All News | Boards | Chips | Devices | Software | Archive | About | Contact | Subscribe
Please whitelist in your ad blocker. Without ads from our sponsors, we cannot continue publishing this site. Thanks :-)

Is Fuschsia Google’s answer to Samsung’s Tizen?

Aug 15, 2016 — by Eric Brown — 2,016 views

Google is prepping an open source “Fuchsia” OS that can target IoT, handhelds, and laptops. It uses a new “Magenta” kernel, based on the “LK” project.

Google has posted GitHub code for an emerging operating system called Fuchsia, designed for a wide range of devices. Like Google’s Android, Chrome OS, and IoT-focused Brillo, Fuchsia is open source — but unlike those platforms, it’s not based on the Linux kernel. Instead, it taps an independent, MIT licensed kernel project called “Little Kernel” (LK), which has been under development for several years.

The Fuchsia project has been hiding in plain site on GitHub, and was outed on Hacker News and more fully revealed by Android Police. There are still plenty of unanswered questions about the project, which is headlined on GitHub as “Pink + Purple == Fuchsia (a new Operating System).”

Inside Fuchsia

Fuchsia is not based directly on LK, but on a more fully-figured kernel called Magenta, which is based on LK and apparently developed by LK developers under Google’s auspices. LK is designed as an “alternative to commercial offerings like FreeRTOS orThreadX” for “small systems typically used in embedded applications” that “often have a very limited amount of ram, a fixed set of peripherals and a bounded set of tasks,” according to the Fuchsia project.

The new Magenta kernel, on the other hand, “targets modern phones and modern personal computers with fast processors, non-trivial amounts of ram with arbitrary peripherals doing open ended computation,” according to the Fuchsia project.

The Fuchsia intro goes on to say that “Magenta inner constructs are based on LK, but the layers above are new.”

Unlike LK, Magenta has the concept of a process, which is comprised of LK-level constructs such as threads and memory. Also unlike LK, “Magenta has first class user-mode support,” as well as an object-handle system. In addition, “Magenta has a capability-based security model. In LK all code is trusted,” says the project. “Over time, even the low level constructs will change to accommodate the new requirements and to be a better fit with the rest of the system.”

Fuchsia currently targets 32-bit and 64-bit ARM CPUs, as well as 64-bit Intel processors. The OS builds upon the Magenta kernel with a Flutter-based UI, Dart programming language, and the Escher renderer. In other words, “it seems Flutter and Escher could be designed for Material Design UI in mind,” says AndroidPolice, referring to Android’s UI design guidelines, which were borrowed in part from WebOS.

The Hacker News thread includes comments and responses by LK and Fuchsia developers Travis Geiselbrech and Brian Swetland, who made some other interesting observations. According to Swetland, Fuchsia is “currently booting reasonably well on broadwell and skylake NUCs and the Acer Switch Alpha 12, though driver support is still a work in progress.” Added Geiselbrech: “Yeah and soon we’ll have raspberry pi 3 support which should be interesting to some folk.”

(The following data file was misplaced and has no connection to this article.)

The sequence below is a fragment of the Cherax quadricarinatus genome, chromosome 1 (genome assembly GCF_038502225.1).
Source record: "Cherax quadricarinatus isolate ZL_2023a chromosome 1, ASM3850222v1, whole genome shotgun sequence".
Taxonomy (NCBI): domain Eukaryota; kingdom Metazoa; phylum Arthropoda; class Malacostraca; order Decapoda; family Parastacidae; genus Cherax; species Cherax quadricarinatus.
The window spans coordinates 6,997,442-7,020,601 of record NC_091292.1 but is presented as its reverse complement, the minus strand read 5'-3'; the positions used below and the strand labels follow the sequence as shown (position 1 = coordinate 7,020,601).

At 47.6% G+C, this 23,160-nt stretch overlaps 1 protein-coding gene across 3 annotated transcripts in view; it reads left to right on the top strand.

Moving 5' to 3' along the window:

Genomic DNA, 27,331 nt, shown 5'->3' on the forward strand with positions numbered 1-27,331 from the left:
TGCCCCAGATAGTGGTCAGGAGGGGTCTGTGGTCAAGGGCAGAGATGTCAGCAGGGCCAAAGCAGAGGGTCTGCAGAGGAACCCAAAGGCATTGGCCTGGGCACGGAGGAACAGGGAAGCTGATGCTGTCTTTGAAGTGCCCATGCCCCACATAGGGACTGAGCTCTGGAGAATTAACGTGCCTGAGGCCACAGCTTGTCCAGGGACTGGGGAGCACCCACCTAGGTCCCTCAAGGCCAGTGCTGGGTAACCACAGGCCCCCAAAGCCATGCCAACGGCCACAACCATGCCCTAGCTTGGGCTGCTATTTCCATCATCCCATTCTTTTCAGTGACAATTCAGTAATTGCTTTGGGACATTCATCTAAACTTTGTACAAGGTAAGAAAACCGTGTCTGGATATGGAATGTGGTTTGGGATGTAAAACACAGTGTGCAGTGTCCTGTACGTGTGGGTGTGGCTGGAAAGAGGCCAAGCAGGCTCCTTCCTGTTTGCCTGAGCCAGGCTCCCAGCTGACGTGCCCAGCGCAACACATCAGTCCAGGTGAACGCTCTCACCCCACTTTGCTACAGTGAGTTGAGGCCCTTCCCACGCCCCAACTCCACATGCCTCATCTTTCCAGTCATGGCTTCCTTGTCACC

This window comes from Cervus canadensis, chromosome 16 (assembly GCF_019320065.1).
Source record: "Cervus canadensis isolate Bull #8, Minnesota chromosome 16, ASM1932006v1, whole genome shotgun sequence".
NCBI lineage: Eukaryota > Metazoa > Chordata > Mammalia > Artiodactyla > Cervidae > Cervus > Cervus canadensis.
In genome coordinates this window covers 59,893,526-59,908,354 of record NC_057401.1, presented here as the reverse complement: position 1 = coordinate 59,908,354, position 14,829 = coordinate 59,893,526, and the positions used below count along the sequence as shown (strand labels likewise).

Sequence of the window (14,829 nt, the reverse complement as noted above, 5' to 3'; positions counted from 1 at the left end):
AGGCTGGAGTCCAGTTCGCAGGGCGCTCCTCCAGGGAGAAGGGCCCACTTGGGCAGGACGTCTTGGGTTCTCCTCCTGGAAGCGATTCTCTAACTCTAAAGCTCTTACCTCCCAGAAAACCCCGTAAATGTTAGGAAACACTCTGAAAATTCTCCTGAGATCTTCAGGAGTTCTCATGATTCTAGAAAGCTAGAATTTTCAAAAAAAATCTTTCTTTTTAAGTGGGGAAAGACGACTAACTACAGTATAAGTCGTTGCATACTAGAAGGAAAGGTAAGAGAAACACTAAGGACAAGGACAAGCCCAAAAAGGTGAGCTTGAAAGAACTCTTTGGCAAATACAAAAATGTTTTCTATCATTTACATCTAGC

AndroidAuthority has noted other components within Fuchsia, including JSON, logging, SSL, Google’s Go programming language, clang, LLVM, Rust, and a special version of Fortune.” The story also noted the considerable development work at the Flutter project to adapt the mobile framework to Fuchsia.

Aimed at the Internet of Things?

Speculation is rampant that Fuchsia may be the rumored merging of Android and Chrome OS, as part of an Google’s current effort to compete with Windows in the laptop/notebook market. Or, that it’s “the base for a new Android” for phones and tablets.

However, in light of Google’s “moonshot” proclivities, it seems more likely that Fuchsia is being developed and optimized for use in the exponentially growing Internet of Things market, where both Linux and Android have too much baggage to offer optimal solutions. In that market — which is expected to harbor more than 20 billion devices by 2020 — Fuchsia’s competitors currently range from MCU-oriented OSes like ARM’s Mbed and Intel’s Zephyr, to Google’s own Android and Android-derived Brillo, to Samsung’s Linux-based Tizen.

Come to think of it, Fuchsia might not be a moonshot at all. Maybe it’s Gooogle’s shot across Samsung’s bow.

Further information

The Google-backed Fuchsia project has posted Fuchsia code on GitHub. Quick Start Recipes for running Magenta under emulation on Ubuntu with Qemu may be found here. Details on running Magenta on a Raspberry Pi 2 or 3 may be found here. The site offers brief characterizations of Magenta and LK here and here, respectively.

— with additional reporting by Rick Lehrbaum

(advertise here)


3 responses to “Is Fuschsia Google’s answer to Samsung’s Tizen?”

  1. nazar s says:

    why is google saying bye bye to linux?

  2. Newtrino says:

    Apache Mynewt is targeted at constrained, MCU-oriented devices.

    It’s a great contrast to ARM mbed and the Zephyr Project and includes the world’s first controller-level Bluetooth Low Energy stack. The OS is easily composable with a great build/package management tool and a number of useful components (e.g., flash storage schemes, secure boot loader, etc).

  3. jezra says:

    is Samsung’s Tizen a question worthy of answering?

Please comment here...